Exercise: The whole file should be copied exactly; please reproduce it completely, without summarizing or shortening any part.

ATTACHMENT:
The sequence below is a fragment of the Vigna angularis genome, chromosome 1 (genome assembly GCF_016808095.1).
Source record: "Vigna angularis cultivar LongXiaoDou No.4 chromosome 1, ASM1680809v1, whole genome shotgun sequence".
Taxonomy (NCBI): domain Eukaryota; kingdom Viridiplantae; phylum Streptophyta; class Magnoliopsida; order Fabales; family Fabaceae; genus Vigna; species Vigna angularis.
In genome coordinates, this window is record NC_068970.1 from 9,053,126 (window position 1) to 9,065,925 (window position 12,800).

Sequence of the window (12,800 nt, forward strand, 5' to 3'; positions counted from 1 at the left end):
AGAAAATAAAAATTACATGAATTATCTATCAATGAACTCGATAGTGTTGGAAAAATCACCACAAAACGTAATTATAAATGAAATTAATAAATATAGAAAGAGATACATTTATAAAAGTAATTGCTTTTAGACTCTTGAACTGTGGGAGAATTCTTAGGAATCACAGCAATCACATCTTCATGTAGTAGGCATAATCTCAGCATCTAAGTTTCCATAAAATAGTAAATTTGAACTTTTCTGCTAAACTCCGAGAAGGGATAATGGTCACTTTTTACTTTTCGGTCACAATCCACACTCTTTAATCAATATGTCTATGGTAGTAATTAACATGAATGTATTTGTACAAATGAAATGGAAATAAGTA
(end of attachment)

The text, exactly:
The sequence below is a fragment of the Vigna angularis genome, chromosome 1 (genome assembly GCF_016808095.1).
Source record: "Vigna angularis cultivar LongXiaoDou No.4 chromosome 1, ASM1680809v1, whole genome shotgun sequence".
Taxonomy (NCBI): domain Eukaryota; kingdom Viridiplantae; phylum Streptophyta; class Magnoliopsida; order Fabales; family Fabaceae; genus Vigna; species Vigna angularis.
In genome coordinates, this window is record NC_068970.1 from 9,053,126 (window position 1) to 9,065,925 (window position 12,800).

Sequence of the window (12,800 nt, forward strand, 5' to 3'; positions counted from 1 at the left end):
AGAAAATAAAAATTACATGAATTATCTATCAATGAACTCGATAGTGTTGGAAAAATCACCACAAAACGTAATTATAAATGAAATTAATAAATATAGAAAGAGATACATTTATAAAAGTAATTGCTTTTAGACTCTTGAACTGTGGGAGAATTCTTAGGAATCACAGCAATCACATCTTCATGTAGTAGGCATAATCTCAGCATCTAAGTTTCCATAAAATAGTAAATTTGAACTTTTCTGCTAAACTCCGAGAAGGGATAATGGTCACTTTTTACTTTTCGGTCACAATCCACACTCTTTAATCAATATGTCTATGGTAGTAATTAACATGAATGTATTTGTACAAATGAAATGGAAATAAGTA